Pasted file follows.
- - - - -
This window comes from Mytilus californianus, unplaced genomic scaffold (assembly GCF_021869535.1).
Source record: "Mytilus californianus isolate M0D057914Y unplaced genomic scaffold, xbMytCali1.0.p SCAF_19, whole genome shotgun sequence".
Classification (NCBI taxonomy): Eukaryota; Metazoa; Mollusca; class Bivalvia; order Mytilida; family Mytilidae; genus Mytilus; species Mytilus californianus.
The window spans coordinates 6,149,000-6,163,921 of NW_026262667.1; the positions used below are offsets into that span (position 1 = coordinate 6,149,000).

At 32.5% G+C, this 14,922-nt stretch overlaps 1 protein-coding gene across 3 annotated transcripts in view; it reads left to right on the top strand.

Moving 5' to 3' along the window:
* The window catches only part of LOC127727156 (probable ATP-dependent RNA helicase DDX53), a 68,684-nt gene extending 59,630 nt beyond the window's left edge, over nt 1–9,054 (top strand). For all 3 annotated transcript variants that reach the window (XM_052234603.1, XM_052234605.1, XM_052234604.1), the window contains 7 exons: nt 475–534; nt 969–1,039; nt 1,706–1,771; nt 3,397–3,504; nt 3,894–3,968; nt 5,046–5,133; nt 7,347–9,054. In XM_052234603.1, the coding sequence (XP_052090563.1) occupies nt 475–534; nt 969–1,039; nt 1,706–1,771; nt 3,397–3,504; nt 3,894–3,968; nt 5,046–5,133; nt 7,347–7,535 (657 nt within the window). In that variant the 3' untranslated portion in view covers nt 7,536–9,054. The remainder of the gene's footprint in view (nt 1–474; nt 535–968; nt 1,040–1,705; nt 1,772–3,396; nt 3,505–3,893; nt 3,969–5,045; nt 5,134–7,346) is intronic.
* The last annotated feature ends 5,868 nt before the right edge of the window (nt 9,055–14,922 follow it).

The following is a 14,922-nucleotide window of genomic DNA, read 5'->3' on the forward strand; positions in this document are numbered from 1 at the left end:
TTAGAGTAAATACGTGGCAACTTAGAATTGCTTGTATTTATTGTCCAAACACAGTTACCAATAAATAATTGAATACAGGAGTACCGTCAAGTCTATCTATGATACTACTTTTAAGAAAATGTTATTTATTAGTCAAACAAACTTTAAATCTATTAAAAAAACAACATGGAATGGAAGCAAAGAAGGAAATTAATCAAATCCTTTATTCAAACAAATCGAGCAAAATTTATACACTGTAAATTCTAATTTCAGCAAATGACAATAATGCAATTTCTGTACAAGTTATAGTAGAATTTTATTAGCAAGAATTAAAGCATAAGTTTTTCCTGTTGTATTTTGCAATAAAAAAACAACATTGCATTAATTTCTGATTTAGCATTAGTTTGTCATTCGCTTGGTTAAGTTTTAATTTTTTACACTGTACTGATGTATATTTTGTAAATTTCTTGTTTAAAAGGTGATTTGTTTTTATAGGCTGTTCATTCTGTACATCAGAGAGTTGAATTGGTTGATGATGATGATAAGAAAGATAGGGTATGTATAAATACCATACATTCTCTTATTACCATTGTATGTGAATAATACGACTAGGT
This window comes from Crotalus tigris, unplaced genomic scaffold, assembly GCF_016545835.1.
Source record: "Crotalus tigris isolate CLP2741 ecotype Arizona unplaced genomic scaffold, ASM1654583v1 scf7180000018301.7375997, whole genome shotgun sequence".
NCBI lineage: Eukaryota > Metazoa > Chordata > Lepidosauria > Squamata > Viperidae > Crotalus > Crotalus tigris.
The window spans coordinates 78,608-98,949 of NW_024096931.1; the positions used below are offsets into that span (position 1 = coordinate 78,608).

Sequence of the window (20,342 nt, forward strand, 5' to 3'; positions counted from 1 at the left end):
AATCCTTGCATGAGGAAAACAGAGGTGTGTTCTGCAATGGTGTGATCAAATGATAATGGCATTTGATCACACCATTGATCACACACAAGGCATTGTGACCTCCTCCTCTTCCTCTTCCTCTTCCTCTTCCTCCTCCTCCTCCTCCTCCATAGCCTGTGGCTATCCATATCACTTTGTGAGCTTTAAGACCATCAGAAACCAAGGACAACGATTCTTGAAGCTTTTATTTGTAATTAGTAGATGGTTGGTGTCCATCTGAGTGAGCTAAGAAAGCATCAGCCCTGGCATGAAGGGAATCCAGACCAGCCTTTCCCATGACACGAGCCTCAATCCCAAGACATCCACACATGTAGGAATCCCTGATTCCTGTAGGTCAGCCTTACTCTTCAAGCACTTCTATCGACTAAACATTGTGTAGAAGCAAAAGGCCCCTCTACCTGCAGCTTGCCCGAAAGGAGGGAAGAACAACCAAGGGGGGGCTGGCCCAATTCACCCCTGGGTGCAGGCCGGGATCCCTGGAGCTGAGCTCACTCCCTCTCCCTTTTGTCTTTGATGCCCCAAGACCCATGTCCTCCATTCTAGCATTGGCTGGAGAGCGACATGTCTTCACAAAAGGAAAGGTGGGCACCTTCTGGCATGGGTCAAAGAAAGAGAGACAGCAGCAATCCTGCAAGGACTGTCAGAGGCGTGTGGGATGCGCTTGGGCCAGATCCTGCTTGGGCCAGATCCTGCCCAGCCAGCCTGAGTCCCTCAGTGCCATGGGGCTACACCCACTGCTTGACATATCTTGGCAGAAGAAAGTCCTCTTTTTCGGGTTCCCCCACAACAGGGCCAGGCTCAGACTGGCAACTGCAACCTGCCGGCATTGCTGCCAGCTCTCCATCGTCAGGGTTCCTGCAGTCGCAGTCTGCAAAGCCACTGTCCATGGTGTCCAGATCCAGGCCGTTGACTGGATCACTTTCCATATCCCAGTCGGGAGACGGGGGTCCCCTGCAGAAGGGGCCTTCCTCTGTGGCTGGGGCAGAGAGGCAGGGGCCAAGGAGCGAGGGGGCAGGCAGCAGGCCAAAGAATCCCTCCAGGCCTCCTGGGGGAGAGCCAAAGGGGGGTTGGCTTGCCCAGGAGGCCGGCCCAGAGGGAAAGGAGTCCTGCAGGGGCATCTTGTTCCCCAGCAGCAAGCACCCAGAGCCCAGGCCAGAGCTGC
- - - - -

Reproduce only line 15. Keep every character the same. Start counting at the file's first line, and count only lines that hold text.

Sequence of the window (20,342 nt, forward strand, 5' to 3'; positions counted from 1 at the left end):